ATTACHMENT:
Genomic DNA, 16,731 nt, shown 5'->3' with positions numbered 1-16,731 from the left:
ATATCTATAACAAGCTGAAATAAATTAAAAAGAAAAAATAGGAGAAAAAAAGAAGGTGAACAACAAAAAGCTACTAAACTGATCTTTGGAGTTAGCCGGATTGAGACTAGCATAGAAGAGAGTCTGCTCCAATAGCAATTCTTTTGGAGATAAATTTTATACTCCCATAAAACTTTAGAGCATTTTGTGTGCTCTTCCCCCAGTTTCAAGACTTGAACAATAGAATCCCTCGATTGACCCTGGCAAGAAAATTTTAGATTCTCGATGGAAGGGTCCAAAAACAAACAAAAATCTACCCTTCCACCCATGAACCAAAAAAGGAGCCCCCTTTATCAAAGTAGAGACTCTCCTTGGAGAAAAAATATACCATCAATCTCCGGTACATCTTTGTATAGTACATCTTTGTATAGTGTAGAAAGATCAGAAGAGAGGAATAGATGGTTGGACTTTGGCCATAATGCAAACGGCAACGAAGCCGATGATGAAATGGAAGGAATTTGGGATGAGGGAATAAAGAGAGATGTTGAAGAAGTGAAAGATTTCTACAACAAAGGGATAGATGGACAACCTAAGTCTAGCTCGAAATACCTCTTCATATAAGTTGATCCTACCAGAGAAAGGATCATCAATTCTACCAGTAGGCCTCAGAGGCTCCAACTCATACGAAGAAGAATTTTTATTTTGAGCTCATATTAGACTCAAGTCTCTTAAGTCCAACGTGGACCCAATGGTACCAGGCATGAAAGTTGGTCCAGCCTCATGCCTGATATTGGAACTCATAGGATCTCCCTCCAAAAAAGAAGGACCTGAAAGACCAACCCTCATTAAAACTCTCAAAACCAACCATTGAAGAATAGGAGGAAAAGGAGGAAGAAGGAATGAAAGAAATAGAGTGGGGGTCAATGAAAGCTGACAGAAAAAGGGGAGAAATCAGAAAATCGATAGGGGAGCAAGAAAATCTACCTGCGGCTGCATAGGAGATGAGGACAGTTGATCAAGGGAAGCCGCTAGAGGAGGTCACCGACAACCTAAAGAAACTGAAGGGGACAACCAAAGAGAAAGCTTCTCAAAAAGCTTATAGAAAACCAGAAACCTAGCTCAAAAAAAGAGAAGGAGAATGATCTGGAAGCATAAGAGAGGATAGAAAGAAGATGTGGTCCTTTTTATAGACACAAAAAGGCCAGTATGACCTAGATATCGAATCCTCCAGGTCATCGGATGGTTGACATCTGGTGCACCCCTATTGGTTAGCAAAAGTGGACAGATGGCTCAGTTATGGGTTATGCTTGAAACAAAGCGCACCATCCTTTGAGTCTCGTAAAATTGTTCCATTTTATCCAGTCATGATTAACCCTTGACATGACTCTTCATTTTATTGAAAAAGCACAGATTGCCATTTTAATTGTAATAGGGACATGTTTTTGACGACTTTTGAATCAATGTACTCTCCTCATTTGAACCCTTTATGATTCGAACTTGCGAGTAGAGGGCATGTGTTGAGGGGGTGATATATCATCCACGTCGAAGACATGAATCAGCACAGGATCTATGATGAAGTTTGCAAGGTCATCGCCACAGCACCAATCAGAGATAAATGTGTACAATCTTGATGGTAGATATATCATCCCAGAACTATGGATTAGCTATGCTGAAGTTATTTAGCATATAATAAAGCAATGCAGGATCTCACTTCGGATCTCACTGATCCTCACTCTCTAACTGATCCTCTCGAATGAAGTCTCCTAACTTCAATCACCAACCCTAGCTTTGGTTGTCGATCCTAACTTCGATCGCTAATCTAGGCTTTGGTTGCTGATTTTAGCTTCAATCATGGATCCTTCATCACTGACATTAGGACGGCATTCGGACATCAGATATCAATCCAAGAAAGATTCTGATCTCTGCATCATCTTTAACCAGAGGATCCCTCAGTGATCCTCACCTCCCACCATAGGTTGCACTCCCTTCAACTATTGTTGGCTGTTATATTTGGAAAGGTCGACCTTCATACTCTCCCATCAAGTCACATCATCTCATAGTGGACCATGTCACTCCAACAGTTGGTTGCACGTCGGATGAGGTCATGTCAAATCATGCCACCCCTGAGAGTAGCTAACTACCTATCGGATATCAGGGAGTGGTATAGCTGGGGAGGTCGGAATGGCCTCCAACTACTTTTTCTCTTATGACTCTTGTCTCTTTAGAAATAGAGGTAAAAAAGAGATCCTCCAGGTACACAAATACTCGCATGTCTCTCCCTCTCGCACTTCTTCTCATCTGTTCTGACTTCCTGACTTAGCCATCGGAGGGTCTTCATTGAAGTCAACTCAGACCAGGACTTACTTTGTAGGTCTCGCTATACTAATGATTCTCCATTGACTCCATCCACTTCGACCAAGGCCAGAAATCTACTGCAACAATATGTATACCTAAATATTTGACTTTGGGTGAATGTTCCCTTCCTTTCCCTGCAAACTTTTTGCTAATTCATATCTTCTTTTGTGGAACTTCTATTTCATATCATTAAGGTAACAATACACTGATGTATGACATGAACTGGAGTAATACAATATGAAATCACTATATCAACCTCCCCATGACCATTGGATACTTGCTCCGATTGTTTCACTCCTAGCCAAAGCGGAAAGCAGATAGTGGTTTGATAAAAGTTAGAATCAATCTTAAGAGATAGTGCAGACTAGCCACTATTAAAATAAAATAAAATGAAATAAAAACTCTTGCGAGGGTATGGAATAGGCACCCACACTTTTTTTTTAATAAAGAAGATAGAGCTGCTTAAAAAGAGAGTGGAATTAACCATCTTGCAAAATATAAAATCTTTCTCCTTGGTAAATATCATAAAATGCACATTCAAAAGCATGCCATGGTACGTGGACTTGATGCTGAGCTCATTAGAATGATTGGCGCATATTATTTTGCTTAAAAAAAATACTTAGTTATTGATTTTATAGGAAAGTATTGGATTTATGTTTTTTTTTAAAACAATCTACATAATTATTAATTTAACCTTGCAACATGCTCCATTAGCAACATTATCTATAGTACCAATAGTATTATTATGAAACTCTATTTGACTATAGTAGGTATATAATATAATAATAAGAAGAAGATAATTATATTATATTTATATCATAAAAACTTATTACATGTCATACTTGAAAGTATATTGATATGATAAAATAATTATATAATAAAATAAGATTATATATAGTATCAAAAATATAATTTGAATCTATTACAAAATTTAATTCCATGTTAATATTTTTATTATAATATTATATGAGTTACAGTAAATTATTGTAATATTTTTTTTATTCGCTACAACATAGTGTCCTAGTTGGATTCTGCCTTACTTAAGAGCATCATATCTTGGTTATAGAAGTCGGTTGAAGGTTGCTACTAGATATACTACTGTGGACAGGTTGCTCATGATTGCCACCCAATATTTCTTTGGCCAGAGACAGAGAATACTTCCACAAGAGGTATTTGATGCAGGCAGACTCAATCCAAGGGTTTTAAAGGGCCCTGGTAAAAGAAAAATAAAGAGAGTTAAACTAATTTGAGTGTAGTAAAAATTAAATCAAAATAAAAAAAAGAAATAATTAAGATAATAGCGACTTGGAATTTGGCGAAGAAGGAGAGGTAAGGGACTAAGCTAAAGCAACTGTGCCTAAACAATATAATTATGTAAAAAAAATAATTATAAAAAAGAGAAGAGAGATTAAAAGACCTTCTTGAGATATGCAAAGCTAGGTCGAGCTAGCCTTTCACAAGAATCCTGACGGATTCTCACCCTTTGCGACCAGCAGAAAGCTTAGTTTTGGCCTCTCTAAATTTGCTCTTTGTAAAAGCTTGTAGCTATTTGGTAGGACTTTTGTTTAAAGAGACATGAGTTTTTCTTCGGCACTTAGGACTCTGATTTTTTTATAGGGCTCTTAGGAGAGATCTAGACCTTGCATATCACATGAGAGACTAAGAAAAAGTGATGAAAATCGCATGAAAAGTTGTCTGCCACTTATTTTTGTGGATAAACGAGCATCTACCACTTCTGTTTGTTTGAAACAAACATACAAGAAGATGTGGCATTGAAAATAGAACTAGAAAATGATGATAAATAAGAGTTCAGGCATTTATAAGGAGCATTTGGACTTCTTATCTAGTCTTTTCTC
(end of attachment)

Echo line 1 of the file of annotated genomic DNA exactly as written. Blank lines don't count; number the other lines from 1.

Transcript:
Genomic DNA, 16,731 nt, shown 5'->3' with positions numbered 1-16,731 from the left: